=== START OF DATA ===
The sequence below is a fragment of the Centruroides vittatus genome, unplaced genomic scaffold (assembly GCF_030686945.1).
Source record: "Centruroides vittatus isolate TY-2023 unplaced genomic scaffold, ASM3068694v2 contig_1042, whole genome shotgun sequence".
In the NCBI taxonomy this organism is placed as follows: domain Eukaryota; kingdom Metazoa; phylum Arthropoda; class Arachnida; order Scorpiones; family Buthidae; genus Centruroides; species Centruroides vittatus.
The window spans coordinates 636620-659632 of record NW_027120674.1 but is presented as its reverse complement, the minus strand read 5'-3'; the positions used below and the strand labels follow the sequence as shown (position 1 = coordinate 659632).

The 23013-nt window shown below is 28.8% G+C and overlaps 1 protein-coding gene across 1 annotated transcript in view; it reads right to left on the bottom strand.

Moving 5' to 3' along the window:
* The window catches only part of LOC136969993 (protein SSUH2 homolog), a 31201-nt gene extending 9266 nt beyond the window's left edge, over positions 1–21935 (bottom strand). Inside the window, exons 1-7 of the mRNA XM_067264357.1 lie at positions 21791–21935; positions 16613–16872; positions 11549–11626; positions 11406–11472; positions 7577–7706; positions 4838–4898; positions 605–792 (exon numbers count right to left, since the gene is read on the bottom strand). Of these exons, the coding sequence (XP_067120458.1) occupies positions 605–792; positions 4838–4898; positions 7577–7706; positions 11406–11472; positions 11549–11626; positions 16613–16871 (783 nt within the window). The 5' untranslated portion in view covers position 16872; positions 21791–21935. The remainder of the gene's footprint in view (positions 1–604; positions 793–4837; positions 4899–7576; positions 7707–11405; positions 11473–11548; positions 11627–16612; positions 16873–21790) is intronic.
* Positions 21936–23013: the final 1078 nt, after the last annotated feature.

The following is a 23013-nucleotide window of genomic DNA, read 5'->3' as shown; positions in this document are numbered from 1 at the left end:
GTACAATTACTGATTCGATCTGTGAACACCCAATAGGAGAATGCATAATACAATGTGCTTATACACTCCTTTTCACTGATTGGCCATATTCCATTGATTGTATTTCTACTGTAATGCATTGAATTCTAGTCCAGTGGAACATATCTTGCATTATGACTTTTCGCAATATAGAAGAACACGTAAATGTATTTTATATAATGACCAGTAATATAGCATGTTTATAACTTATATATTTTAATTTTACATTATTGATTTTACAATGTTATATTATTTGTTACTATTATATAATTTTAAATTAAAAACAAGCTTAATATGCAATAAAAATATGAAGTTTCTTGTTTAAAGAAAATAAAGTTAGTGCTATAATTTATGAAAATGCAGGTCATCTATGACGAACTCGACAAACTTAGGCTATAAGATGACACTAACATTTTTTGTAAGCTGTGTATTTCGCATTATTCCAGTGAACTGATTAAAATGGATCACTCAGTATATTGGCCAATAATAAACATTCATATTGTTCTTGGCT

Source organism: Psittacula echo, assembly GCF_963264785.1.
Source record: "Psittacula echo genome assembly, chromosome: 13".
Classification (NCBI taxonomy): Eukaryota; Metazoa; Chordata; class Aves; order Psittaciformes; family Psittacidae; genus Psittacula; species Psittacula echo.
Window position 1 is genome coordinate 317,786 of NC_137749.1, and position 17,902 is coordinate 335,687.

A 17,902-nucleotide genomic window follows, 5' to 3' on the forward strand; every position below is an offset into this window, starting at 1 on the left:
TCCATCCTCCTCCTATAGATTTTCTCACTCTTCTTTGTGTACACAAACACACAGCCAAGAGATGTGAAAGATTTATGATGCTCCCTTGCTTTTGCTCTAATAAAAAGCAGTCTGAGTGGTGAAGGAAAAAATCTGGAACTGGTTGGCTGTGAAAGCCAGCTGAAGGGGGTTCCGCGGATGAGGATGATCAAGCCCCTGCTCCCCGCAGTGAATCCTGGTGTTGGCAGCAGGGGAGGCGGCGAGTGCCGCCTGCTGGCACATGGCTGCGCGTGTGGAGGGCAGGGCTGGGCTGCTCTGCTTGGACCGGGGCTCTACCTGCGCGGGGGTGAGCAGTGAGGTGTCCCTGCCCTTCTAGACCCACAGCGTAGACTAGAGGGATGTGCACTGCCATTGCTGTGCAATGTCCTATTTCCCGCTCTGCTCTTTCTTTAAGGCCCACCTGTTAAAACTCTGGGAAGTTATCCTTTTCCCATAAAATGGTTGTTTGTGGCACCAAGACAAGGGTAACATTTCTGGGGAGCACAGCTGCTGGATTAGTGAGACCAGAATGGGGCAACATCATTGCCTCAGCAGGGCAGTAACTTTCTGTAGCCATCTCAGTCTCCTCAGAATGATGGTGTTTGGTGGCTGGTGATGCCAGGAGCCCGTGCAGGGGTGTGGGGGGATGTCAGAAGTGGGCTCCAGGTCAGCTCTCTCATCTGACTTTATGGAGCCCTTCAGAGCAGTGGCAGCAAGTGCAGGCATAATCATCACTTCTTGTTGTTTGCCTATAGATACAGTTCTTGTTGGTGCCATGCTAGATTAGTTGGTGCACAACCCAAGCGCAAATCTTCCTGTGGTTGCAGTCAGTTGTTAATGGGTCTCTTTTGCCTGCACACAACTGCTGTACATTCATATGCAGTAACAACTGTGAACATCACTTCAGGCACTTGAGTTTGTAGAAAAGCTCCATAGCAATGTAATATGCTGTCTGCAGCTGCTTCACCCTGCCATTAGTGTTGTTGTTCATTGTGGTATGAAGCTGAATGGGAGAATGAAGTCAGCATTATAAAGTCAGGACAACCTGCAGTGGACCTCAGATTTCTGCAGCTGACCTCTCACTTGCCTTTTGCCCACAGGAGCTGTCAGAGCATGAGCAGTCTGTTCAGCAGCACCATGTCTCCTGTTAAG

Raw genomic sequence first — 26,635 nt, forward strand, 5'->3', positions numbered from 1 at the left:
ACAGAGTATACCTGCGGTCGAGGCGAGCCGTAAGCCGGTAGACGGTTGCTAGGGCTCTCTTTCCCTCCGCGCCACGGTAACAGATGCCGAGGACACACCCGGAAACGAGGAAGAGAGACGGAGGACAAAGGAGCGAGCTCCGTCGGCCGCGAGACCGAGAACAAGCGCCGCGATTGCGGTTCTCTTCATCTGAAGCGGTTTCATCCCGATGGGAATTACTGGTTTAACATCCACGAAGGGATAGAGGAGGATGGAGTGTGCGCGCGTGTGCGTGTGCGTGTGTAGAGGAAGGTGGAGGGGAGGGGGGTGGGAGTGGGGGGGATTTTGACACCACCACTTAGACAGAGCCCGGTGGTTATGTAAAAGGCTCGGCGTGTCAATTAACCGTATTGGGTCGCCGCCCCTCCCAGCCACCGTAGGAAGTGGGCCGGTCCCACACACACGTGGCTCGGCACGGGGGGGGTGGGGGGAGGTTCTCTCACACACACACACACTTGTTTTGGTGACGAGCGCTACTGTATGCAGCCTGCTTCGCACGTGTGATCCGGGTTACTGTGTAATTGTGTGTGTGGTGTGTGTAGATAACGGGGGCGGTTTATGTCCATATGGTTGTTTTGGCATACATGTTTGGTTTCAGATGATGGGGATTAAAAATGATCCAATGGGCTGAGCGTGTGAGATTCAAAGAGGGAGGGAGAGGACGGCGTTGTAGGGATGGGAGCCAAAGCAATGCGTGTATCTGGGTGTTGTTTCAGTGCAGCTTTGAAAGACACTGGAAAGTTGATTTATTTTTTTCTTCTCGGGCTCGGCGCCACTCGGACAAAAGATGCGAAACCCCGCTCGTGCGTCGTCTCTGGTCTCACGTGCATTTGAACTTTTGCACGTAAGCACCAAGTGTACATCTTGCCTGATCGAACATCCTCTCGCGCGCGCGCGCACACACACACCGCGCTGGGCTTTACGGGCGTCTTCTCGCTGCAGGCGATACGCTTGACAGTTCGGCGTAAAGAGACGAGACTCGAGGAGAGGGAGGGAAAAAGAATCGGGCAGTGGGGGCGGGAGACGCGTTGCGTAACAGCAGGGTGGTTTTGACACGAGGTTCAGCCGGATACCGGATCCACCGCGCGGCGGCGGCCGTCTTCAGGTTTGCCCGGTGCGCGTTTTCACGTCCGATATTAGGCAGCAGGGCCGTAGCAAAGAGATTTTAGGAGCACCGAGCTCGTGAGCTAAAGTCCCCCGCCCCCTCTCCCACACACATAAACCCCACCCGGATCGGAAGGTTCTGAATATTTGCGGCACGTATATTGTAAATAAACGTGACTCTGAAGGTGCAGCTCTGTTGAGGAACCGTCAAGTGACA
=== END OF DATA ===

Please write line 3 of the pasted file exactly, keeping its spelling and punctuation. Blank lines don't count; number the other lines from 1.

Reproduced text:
In the NCBI taxonomy this organism is placed as follows: domain Eukaryota; kingdom Metazoa; phylum Arthropoda; class Arachnida; order Scorpiones; family Buthidae; genus Centruroides; species Centruroides vittatus.